Also, there is a promise I need to make to you,  my reader and to you, my writing.   And like this reflection, I must make this promise today.

To my Writing – I will honor you by being brave and taking action.  I promise to take each page out of the left-side, desk drawer beside me and read it, with as much love and time and attention as I can.  Then, I will make a choice: to share you immediately here, to hold you back and thread you into a larger tapestry of story, or to let you go, as hard as that will be.  No more boxes.

To my Reader – I will honor you by showing up at the page, by demonstrating courage, and being truthful with my words – even when I fear what I write may hurt or frighten you or make you hate me.  I will trust that truth trumps secrets every time.  And that our shared stories matter, even the seemingly ordinary ones.

With these promises,  made on this 3rd day of January in the year 2016, I honor you.

i remain, your loving & brave writer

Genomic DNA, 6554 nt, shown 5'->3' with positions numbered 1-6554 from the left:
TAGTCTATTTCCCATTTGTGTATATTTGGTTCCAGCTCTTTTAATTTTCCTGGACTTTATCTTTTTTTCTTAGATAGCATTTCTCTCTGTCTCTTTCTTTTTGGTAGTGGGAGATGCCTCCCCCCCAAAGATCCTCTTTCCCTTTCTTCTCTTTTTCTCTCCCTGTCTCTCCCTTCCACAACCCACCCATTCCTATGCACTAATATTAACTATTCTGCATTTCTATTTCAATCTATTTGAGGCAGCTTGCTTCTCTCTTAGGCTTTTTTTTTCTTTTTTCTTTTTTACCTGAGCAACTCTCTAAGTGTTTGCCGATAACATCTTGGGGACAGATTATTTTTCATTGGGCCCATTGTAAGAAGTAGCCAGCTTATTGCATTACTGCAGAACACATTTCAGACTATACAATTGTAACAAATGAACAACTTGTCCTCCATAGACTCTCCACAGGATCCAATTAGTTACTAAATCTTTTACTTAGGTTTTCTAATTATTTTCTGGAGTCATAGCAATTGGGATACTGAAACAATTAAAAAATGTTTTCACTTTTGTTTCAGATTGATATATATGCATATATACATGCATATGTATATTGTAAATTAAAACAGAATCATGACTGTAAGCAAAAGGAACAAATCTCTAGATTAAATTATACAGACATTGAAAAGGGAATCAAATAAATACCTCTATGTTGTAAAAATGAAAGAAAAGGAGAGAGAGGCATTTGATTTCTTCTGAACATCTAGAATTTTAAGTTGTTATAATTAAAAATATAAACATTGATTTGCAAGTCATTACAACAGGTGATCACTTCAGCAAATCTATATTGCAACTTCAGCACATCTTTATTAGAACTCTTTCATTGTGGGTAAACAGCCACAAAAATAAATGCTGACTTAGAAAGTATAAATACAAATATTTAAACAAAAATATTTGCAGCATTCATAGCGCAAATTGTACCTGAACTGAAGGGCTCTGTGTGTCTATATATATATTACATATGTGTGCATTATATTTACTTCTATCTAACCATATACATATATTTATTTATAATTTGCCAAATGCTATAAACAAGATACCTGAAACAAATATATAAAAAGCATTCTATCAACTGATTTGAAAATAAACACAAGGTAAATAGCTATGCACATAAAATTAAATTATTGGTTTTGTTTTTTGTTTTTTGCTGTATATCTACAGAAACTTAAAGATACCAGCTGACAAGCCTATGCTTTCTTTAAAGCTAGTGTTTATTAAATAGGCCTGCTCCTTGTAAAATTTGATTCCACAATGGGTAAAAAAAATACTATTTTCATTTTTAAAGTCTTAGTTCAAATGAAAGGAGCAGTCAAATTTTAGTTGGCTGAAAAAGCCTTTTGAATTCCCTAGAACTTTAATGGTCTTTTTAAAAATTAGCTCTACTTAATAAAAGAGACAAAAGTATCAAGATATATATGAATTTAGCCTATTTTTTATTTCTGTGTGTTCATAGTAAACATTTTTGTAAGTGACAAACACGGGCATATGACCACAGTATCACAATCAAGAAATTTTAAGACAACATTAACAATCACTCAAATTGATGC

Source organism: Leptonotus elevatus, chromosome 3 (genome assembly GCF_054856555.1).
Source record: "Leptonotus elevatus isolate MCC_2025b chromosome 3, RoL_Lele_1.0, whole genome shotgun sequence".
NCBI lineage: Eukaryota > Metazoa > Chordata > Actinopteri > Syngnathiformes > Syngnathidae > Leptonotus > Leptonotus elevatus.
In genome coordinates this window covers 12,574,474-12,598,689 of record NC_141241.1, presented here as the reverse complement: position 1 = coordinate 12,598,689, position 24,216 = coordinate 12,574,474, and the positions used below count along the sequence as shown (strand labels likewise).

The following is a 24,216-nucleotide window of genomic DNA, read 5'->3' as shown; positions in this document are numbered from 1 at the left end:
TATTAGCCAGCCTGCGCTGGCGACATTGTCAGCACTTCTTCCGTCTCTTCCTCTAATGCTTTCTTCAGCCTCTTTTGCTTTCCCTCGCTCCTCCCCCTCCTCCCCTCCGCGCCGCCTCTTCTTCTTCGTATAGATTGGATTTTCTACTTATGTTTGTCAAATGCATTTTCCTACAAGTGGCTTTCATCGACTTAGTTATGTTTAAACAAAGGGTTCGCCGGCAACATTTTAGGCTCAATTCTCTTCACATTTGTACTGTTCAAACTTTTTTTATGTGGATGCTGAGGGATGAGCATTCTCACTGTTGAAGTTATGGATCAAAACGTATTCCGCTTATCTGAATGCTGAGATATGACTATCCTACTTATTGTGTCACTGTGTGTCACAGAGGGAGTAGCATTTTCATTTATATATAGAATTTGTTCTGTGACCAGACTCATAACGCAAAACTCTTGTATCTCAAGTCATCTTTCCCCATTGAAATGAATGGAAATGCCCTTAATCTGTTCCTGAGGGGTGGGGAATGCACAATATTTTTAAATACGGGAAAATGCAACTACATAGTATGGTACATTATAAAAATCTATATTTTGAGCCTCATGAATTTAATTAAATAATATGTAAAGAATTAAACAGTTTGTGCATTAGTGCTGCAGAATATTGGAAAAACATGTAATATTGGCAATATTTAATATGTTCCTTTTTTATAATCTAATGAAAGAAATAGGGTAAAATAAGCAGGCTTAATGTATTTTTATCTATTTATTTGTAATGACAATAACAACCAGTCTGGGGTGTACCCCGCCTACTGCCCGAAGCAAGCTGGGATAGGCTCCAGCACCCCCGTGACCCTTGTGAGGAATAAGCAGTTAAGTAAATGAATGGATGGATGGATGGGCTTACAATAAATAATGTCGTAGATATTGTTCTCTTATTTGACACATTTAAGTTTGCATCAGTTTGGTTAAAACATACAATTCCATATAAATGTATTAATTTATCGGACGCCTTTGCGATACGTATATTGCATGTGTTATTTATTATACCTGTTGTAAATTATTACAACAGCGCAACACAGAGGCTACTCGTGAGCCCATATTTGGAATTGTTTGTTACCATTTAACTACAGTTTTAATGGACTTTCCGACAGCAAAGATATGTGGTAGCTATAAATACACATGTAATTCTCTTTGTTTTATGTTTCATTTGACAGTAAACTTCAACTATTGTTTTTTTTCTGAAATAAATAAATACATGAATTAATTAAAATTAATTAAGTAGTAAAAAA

colleen patricia

(Do not)open until . . .

Last May, I packed all my writing in a tall moving box.  It is taped up and buried behind all our luggage in the closet in my office/guest room.

The closet is stuffed with plastic-packed toilet paper rolls, outdated over the counter drugs,  random Band Aids, all the family towels (even all the beach ones shoved in a giant blue Ikea bag), a clothes steamer I’ve never used, which my mother gave me, the ironing board, a scale we bought for our German exchange student last year to weigh his luggage.  There is every manual to every appliance we own (except for the washer and drier, which I searched for last week, without any luck).  On the shelf, there is an unrolled sleeping bag and Katie’s old comforter, Mike’s hard hat and bright-blue safety suit for when he strolling through refineries. The closet also has (temporarily) all the Christmas presents I’ve bought, and have yet to wrap, stacked up against the luggage and the toilet paper packages.